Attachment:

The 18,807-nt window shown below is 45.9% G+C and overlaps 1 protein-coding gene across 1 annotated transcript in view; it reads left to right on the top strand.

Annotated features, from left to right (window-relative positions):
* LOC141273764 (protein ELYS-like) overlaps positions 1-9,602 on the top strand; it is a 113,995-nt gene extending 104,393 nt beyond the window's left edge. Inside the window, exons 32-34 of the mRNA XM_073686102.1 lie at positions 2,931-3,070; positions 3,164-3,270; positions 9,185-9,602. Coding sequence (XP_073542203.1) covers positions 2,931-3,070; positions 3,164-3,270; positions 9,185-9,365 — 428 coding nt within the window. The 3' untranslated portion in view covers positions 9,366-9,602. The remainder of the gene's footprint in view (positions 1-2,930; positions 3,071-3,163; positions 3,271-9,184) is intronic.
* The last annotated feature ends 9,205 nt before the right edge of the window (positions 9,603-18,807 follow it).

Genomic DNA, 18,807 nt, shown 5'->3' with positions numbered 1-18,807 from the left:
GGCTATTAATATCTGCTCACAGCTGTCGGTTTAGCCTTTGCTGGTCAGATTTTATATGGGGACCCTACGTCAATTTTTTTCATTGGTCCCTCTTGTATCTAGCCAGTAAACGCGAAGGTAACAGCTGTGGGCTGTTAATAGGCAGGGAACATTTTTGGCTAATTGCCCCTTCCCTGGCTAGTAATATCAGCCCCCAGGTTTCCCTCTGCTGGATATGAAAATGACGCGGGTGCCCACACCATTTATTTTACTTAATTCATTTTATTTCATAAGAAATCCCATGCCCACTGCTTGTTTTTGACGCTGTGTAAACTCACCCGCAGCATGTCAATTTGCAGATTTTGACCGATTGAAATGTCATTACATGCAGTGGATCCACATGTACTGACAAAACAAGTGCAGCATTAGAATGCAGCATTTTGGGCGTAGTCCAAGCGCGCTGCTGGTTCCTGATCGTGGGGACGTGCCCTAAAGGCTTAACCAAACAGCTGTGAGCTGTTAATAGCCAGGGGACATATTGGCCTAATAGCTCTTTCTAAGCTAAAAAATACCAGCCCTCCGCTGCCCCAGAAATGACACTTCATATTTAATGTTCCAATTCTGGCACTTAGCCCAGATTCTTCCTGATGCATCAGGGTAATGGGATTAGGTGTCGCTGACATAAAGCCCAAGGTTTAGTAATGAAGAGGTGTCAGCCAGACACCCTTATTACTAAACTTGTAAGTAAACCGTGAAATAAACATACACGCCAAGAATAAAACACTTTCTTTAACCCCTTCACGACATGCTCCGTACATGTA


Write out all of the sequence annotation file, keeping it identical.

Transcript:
The 18,807-nt window shown below is 45.9% G+C and overlaps 1 protein-coding gene across 1 annotated transcript in view; it reads left to right on the top strand.

Annotated features, from left to right (window-relative positions):
* LOC141273764 (protein ELYS-like) overlaps positions 1-9,602 on the top strand; it is a 113,995-nt gene extending 104,393 nt beyond the window's left edge. Inside the window, exons 32-34 of the mRNA XM_073686102.1 lie at positions 2,931-3,070; positions 3,164-3,270; positions 9,185-9,602. Coding sequence (XP_073542203.1) covers positions 2,931-3,070; positions 3,164-3,270; positions 9,185-9,365 — 428 coding nt within the window. The 3' untranslated portion in view covers positions 9,366-9,602. The remainder of the gene's footprint in view (positions 1-2,930; positions 3,071-3,163; positions 3,271-9,184) is intronic.
* The last annotated feature ends 9,205 nt before the right edge of the window (positions 9,603-18,807 follow it).

Genomic DNA, 18,807 nt, shown 5'->3' with positions numbered 1-18,807 from the left:
GGCTATTAATATCTGCTCACAGCTGTCGGTTTAGCCTTTGCTGGTCAGATTTTATATGGGGACCCTACGTCAATTTTTTTCATTGGTCCCTCTTGTATCTAGCCAGTAAACGCGAAGGTAACAGCTGTGGGCTGTTAATAGGCAGGGAACATTTTTGGCTAATTGCCCCTTCCCTGGCTAGTAATATCAGCCCCCAGGTTTCCCTCTGCTGGATATGAAAATGACGCGGGTGCCCACACCATTTATTTTACTTAATTCATTTTATTTCATAAGAAATCCCATGCCCACTGCTTGTTTTTGACGCTGTGTAAACTCACCCGCAGCATGTCAATTTGCAGATTTTGACCGATTGAAATGTCATTACATGCAGTGGATCCACATGTACTGACAAAACAAGTGCAGCATTAGAATGCAGCATTTTGGGCGTAGTCCAAGCGCGCTGCTGGTTCCTGATCGTGGGGACGTGCCCTAAAGGCTTAACCAAACAGCTGTGAGCTGTTAATAGCCAGGGGACATATTGGCCTAATAGCTCTTTCTAAGCTAAAAAATACCAGCCCTCCGCTGCCCCAGAAATGACACTTCATATTTAATGTTCCAATTCTGGCACTTAGCCCAGATTCTTCCTGATGCATCAGGGTAATGGGATTAGGTGTCGCTGACATAAAGCCCAAGGTTTAGTAATGAAGAGGTGTCAGCCAGACACCCTTATTACTAAACTTGTAAGTAAACCGTGAAATAAACATACACGCCAAGAATAAAACACTTTCTTTAACCCCTTCACGACATGCTCCGTACATGTA